We did this to make people meet others through the similarities of our dreams, and to use textile craft as a common language. Craft can provide a recreational and tangible space of togetherness.
We also wanted to make a mapping documentation of contemporary dreams.
Bengtsfors is a small town in the Swedish countryside of Dalsland. The workshops were held in a centrally located basement, Paletten, where several different community projects rent space for a variety of purposes. At the same time as our workshops an accordion orchestra held their practice. The music got a little loud for our participants.
Our room had large tables and chairs and our equipment was a large suitcase with textile materials.
The group was a mixed group of mixed national origin, all of them now Swedish citizens. Mixed ages, genders, psysical abilities, ethnic origins.
How the audience/participants were reached or discovered
We searched for participants through a school for Swedish as a second language (SFI), put in an ad in the local newspaper (Dalslaningen), posted a link to the official Bengtsfors county website (www.bengtsfors.se) and spread the word through social media with #drömmaribengtsfors
It was our personal visit to the SFI office that paved the way for all the above. In the meeting we showed a slide-show both about the Europe Grand Central project, and about our ambition to map the dreams of Bengtsfors.
Our project ad looked like this:
How it was done
The workshops started by a short 10 mins presentation where we told about our interpretation of “dreams” ranging from the short-term to the long-term. We also told about our ambitions for the mapping projecs – how their dreams would become parts of a larger canvas of collected dreams of Bengtsfors.
After this all participants got a piece of cloth and was presented with lots of different textile material to represent their dreams. The magic began!
The workshops went on for about two hours. During the making process we also sat down at the table making our own “dream cloths” and talked to the participants, about their dreams, their lives, and how they had ended up in Bengtsfors.
In the wrap-up, at the end of the session, everybody got a chance to tell about their dreams and their representations thereof. How their pieces told their stories.
Mapping/ Public Art/Exhibition
At the end of the project we plan to make an installation of the collected works by our participants, the final design is not yet decided, maybe a house of dreams. We plan on something three-dimensional as a public art installation.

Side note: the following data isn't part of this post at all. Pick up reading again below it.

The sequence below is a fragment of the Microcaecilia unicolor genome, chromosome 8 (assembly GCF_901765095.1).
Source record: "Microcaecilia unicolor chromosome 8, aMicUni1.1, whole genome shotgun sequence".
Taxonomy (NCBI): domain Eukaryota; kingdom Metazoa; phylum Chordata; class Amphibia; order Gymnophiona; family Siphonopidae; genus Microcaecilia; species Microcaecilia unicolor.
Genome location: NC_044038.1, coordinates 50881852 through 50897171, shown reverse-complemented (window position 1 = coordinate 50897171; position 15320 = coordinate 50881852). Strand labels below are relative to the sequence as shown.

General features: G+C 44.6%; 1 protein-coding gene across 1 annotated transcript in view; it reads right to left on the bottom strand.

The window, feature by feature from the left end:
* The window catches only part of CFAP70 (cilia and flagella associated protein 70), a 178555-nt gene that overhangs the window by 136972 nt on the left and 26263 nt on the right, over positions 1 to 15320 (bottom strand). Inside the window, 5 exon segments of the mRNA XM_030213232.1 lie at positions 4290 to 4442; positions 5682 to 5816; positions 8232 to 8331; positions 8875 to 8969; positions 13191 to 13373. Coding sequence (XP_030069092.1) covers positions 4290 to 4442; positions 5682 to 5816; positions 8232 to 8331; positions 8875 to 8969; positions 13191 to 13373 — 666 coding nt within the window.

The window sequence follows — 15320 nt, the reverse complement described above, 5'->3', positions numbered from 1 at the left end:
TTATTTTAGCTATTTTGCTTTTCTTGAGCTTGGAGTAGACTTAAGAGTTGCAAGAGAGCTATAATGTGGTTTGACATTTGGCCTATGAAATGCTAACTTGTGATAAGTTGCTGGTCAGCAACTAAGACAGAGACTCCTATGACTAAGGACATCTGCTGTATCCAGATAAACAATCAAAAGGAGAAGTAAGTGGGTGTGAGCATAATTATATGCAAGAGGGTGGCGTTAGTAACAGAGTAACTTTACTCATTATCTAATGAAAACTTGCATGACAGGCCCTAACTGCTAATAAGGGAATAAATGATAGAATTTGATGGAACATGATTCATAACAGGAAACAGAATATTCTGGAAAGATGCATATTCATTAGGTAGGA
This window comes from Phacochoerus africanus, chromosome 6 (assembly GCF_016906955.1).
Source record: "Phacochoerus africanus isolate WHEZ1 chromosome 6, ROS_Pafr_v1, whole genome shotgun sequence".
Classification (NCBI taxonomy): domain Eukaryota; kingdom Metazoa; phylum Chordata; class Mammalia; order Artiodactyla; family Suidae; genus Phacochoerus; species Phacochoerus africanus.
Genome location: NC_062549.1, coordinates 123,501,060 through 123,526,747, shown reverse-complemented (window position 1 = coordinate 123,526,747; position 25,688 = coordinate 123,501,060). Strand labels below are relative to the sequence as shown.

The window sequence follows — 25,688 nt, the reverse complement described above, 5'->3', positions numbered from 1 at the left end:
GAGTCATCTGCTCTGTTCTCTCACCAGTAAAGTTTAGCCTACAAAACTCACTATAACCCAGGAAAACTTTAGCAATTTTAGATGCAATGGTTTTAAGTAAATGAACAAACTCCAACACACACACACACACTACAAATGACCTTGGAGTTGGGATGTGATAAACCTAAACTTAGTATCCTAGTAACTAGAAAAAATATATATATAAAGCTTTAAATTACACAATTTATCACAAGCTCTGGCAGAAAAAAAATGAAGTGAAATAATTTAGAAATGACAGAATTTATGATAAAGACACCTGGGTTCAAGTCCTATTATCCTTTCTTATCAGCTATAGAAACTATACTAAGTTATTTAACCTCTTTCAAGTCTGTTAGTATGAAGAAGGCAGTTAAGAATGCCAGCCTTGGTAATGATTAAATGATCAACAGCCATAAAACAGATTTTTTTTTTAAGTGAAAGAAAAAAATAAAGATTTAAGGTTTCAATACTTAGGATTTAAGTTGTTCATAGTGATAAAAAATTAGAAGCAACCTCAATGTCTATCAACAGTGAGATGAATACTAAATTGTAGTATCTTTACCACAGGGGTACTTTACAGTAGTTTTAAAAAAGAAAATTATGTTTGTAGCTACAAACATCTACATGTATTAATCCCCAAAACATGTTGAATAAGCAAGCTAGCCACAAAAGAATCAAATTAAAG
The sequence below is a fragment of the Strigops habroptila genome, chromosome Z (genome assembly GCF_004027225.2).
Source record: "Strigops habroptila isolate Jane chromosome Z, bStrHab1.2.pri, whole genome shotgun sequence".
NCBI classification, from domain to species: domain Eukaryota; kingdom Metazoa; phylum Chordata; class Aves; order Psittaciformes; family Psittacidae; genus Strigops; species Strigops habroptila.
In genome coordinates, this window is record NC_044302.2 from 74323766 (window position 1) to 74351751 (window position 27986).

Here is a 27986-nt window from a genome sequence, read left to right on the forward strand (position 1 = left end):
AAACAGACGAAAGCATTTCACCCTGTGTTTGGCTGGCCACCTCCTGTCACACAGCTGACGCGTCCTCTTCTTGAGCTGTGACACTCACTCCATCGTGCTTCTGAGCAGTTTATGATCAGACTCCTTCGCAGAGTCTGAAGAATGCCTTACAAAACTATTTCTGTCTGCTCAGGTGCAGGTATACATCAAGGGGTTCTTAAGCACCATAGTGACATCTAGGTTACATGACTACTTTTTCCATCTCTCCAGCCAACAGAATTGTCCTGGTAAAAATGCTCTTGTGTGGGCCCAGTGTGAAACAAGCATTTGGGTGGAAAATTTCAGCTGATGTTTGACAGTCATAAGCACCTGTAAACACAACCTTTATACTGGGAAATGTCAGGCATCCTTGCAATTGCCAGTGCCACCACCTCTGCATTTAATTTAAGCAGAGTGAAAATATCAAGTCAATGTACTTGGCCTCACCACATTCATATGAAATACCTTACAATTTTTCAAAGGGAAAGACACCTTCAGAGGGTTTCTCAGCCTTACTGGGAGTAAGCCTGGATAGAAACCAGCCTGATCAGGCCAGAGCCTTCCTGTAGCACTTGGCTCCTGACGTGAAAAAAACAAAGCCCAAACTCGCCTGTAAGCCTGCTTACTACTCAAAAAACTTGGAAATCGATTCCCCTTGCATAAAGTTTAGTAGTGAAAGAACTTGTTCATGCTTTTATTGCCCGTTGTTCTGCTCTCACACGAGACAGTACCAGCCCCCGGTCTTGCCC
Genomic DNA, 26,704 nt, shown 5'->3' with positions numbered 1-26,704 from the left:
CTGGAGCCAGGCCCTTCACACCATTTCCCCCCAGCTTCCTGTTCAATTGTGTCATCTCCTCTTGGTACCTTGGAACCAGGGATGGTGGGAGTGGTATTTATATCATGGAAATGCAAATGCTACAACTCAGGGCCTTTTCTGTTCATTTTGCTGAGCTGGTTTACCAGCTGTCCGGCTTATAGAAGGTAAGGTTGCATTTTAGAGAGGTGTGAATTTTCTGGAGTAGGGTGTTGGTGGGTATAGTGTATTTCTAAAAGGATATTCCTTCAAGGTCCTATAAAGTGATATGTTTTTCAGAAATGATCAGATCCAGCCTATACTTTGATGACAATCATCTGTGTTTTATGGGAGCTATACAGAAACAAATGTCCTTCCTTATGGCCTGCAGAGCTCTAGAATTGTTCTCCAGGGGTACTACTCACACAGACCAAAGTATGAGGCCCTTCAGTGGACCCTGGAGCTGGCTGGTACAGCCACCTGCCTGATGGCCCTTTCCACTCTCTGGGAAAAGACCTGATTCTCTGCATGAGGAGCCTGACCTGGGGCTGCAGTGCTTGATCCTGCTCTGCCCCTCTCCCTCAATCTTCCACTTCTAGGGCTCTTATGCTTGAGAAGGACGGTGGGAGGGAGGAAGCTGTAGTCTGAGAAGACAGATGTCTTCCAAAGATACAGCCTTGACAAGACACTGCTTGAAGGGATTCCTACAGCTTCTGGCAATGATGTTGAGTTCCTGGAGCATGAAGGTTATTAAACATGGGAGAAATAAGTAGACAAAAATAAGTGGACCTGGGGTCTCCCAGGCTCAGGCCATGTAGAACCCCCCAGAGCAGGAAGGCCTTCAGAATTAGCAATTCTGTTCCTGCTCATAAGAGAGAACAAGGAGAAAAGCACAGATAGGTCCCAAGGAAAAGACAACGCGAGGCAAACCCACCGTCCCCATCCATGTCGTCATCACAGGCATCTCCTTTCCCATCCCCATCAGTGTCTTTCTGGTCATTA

After the collection of stories we photograph the works of the participants and upload them digitally through Bordr as a means of connecting the dreams to a wider audience.
As part of this activity, Bordr stories were booked.
How it went
Main lessons learned
It is so much easier to get participants if meeting them directly in their context. Newspaper ads did not work at all, the county website gave a few participants, and social media gained some traction, but going to the participant contexts directly and present the project was by far the most effective.
In the next round of workshops we will not rent a space (with accordion classes) but have been invited directly to their already existing classes at the town language café.
The concept with mixed classes was very succesful, the gender and age differencies contributed to an open and relaxed athmosphere. When working creatively participants are oftentimes wary of making something “ugly”, but in a mixed group this fear lessens. The adults are allowed to be more “childish” and the children become less competitive.
Another lesson was that we met only every second Thursday, this was a little too far between to gain any routine for participants, so every time we had different people to work with. This was nice, but we had originally thought that we would work with one group over a whole season. This changed as we worked onwards – and people did not return but told their friends to come.
We have had many previous workshops on concepts such as “claiming public space” and “claiming a voice”. This time we wanted to clarify the concept and run a longer-term project digging into one concept and create a larger material of collected works. We hoped to create a greater research project investigating the intersection of participant and facilitator. We wanted to see how we affect the participants, and how free they can be within our given parimeters.
Maria Styhr, Bengtsfors County
Daria Larsson, SFI Bengtsfors
Karl Hallberg, Not Quite
Marcus Haraldsson, Europe Grand Central
Meeting the first group at Paletten, Bengtsfors
Small amount of participants
Meeting at Paletten, Bengtsfors